“Today we’re announcing that Zoom acquired Keybase,” Keybase said on a blog post from May 7th.
Keybase secures messaging and file-sharing. “We use public key cryptography to ensure your messages stay private. Even we can’t read your chats,” the company explains on their website.
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This acquisition adds “cryptographic expertise to Zoom’s staff as it deals with the fallout of security breaches,” reported Fox Business.
Keybase’s top priority is to help make Zoom more secure. “So, our shortest-term directive is to significantly improve our security effectiveness,” the blog post said. The company will do so “by working on a product that’s that much bigger than Keybase. We can’t be more specific than that, because we’re just diving in.”
Zoom has received criticism due to privacy and security issues. Lawmakers accused the company of not anticipating the risks that come with having many users. The company has a 90-day plan to strengthen the app’s privacy and security following the scrutiny of lawmakers.
“Since its launch in 2014, Keybase’s team of exceptional engineers has built a secure messaging and file-sharing service leveraging their deep encryption and security expertise,” said Zoom founder Eric Yuan in a statement. “We are excited to integrate Keybase’s team into the Zoom family to help us build end-to-end encryption that can reach current Zoom scalability.”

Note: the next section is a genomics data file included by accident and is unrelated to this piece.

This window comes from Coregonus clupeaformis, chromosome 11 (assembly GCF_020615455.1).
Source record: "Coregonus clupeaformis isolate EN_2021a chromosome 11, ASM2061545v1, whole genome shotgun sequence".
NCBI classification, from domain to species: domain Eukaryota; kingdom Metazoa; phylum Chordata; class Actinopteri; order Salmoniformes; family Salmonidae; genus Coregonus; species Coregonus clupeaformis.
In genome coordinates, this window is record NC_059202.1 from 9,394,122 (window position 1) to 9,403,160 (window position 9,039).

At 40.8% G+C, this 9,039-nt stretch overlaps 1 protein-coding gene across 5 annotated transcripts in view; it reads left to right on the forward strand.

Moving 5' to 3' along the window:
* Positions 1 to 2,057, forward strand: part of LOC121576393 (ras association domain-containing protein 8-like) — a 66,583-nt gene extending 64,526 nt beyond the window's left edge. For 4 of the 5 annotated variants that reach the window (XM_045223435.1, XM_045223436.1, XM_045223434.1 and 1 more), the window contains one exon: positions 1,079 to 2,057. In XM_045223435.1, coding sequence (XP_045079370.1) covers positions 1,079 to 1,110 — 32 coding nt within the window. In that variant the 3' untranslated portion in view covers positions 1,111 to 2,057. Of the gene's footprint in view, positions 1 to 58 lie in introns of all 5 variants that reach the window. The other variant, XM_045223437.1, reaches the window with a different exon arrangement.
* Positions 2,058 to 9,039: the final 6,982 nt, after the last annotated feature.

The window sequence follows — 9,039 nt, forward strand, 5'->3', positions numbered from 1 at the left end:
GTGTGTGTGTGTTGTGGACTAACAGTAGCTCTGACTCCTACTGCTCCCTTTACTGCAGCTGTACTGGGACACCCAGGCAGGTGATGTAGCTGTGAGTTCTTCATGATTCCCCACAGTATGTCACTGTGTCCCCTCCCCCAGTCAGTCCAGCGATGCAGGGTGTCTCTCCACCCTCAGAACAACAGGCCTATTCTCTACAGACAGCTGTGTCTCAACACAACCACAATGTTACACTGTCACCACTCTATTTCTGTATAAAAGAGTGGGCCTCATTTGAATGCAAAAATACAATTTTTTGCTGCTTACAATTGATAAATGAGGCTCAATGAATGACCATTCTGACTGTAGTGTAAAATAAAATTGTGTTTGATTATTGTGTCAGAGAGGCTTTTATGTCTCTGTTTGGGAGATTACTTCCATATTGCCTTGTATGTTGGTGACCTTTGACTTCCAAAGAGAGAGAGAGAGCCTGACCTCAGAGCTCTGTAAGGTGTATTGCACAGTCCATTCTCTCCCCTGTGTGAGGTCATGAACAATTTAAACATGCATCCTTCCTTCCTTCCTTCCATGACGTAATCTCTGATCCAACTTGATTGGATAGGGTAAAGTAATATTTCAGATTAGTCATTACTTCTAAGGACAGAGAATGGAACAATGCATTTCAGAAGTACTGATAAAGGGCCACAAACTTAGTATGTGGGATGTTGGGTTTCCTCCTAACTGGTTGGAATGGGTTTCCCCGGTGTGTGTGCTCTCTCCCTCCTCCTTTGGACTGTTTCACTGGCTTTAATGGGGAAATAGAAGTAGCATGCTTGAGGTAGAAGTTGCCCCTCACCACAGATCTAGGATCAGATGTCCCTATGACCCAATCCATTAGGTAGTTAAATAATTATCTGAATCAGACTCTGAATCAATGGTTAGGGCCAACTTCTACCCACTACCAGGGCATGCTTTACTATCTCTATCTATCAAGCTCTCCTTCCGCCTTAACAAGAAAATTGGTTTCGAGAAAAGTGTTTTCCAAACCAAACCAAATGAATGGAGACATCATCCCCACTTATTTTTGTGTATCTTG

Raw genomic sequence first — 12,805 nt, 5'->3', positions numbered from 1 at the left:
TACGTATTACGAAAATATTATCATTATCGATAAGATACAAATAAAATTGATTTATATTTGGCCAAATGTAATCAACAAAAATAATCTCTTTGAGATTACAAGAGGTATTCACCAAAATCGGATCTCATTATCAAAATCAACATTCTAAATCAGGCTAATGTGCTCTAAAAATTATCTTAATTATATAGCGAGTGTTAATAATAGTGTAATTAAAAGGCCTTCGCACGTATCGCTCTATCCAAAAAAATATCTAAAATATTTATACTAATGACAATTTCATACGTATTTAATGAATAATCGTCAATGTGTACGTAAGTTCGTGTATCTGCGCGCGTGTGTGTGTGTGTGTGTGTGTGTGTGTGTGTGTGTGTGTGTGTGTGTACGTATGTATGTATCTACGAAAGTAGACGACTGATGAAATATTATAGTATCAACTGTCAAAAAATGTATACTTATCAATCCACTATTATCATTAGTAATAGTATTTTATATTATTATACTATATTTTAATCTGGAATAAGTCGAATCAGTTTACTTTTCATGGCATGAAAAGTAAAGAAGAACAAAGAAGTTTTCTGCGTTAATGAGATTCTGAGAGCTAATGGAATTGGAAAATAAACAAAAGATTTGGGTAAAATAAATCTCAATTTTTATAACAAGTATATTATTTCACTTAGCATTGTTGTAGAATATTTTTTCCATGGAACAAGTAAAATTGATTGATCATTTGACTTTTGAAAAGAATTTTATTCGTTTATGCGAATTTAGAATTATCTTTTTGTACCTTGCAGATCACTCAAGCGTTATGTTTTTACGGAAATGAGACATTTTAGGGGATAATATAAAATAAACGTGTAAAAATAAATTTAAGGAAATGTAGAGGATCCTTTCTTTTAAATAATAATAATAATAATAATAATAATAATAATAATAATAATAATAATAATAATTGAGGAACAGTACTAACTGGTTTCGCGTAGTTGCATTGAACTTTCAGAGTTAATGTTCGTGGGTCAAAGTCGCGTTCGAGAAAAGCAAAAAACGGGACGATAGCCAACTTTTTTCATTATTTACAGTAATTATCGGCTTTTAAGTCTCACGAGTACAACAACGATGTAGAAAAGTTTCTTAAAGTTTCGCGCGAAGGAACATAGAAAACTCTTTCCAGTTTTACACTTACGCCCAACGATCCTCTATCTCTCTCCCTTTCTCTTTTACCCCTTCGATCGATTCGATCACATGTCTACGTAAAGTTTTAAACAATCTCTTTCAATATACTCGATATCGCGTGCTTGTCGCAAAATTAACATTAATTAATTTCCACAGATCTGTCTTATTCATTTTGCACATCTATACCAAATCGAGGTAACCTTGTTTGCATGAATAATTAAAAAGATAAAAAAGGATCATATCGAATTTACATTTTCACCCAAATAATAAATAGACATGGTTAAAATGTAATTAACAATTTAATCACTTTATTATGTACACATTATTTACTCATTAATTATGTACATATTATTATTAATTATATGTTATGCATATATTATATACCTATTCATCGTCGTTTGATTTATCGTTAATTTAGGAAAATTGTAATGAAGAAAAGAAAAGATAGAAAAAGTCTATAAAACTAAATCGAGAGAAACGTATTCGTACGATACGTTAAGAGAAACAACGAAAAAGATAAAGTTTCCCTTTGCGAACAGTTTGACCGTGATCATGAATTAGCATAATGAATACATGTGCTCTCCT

Zoom could have “the ability to monitor encrypted calls because they have access to the encryption keys,” as per a study by the University of Toronto’s Citizen Lab. The company claimed that its servers were endpoints.
Fox Business explains that this suggests that only users can access private conversations. However, “the study shows that the app’s servers were not endpoints but instead acted as intermediaries,” the news report said. This means “Zoom had access to those conversations.”
“Due to the unique needs of our platform, our goal is to utilize encryption best practices to provide maximum security, while also covering the large range of use cases that we support,” Yuan said at the time. “We are working with outside experts and will also solicit feedback from our community to ensure it is optimized for our platform.”
On a recent blog post, he said: “We plan to publish a detailed draft cryptographic design on Friday, May 22. We will then host discussion sections with civil society, cryptographic experts, and customers to share more details and solicit feedback.”